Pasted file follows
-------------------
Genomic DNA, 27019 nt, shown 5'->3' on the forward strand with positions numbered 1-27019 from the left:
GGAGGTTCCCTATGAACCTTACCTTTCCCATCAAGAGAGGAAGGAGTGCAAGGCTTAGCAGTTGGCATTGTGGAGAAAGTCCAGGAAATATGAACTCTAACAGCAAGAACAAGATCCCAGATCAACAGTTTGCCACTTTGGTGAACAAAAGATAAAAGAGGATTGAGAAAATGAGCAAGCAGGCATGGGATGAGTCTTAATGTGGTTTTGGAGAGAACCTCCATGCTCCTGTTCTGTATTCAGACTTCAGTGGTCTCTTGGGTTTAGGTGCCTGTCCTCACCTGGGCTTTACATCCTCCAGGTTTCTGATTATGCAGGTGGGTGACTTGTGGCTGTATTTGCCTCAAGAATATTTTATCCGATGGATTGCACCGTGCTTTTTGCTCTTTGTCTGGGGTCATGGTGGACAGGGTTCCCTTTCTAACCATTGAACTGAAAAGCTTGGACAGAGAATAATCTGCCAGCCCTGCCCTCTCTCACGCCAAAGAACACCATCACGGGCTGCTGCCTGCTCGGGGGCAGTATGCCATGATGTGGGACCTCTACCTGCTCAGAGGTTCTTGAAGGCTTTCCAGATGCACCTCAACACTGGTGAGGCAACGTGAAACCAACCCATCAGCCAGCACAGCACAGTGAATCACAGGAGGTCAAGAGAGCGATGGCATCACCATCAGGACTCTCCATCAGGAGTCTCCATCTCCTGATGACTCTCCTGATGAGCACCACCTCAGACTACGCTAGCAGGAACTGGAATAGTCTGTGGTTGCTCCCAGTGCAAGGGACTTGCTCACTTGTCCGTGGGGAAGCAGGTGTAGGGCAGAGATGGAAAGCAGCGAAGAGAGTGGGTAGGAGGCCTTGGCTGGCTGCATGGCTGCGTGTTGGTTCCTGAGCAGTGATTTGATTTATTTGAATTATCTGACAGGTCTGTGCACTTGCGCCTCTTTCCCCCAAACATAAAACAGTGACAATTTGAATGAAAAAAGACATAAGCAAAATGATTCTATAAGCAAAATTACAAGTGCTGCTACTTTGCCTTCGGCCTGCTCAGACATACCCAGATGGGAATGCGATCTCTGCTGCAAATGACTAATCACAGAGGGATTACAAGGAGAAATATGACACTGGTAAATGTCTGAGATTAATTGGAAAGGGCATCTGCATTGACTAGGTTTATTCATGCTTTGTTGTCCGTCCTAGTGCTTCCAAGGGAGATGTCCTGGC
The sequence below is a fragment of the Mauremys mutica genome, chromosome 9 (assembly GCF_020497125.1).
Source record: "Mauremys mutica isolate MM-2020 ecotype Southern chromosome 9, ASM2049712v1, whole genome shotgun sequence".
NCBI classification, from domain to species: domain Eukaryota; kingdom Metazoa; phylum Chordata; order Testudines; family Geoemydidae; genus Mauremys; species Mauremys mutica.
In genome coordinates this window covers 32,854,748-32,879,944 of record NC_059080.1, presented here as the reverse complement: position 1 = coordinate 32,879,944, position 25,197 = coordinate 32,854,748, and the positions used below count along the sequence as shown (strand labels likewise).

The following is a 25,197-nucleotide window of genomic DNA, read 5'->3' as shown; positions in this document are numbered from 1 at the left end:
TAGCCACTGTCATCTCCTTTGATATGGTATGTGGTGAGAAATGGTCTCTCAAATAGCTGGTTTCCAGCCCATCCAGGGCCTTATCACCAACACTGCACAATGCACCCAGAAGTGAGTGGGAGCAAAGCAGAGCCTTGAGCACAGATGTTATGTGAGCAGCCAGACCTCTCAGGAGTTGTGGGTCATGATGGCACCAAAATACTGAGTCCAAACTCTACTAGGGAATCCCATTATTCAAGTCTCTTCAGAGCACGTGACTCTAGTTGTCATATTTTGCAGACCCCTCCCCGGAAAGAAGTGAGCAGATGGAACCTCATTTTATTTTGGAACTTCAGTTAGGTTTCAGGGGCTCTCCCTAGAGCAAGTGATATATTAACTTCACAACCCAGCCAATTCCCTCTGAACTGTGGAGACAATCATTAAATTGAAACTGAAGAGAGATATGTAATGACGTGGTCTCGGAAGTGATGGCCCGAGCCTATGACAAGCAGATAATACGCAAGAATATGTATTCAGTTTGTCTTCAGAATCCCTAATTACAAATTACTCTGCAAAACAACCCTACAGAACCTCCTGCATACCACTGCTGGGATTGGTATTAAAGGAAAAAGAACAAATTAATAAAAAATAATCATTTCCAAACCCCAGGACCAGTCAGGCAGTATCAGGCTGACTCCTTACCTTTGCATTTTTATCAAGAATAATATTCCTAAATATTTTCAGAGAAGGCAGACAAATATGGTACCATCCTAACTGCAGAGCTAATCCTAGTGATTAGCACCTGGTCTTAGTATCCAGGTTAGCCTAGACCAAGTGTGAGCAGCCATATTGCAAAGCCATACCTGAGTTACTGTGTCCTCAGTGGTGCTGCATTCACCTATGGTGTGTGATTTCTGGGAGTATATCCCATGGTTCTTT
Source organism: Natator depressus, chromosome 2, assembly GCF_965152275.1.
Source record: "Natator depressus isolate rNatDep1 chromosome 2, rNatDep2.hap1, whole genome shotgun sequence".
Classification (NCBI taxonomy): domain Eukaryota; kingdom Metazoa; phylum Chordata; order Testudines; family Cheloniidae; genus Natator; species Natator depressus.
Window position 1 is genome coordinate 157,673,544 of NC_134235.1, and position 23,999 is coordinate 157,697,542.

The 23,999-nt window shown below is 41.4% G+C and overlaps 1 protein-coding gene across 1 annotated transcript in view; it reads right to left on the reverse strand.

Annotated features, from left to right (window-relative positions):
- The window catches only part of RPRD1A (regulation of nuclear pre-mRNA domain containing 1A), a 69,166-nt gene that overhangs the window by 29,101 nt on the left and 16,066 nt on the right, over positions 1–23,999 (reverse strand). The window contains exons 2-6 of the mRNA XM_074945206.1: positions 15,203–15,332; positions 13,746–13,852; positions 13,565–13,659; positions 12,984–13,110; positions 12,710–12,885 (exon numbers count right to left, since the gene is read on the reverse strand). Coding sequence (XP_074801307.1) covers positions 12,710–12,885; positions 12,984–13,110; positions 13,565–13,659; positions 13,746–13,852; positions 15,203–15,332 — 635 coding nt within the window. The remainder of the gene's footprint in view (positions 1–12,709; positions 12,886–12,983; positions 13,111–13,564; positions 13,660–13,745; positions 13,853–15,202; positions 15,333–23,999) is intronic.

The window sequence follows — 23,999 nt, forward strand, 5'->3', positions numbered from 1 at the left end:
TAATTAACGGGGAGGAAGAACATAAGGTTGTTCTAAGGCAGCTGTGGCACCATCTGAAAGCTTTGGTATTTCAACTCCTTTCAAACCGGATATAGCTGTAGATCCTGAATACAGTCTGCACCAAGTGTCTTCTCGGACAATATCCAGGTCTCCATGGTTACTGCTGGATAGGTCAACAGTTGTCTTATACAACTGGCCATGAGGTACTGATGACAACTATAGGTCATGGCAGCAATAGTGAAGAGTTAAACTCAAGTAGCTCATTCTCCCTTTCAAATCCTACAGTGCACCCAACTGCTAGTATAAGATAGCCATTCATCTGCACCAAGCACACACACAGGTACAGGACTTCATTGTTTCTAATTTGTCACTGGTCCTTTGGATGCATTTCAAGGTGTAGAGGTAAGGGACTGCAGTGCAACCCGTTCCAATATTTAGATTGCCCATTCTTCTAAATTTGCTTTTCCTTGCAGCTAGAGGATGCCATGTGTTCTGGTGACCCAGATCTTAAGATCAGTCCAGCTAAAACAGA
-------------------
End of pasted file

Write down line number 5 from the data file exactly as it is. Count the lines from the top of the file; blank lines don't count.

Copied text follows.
NCBI classification, from domain to species: domain Eukaryota; kingdom Metazoa; phylum Chordata; order Testudines; family Geoemydidae; genus Mauremys; species Mauremys mutica.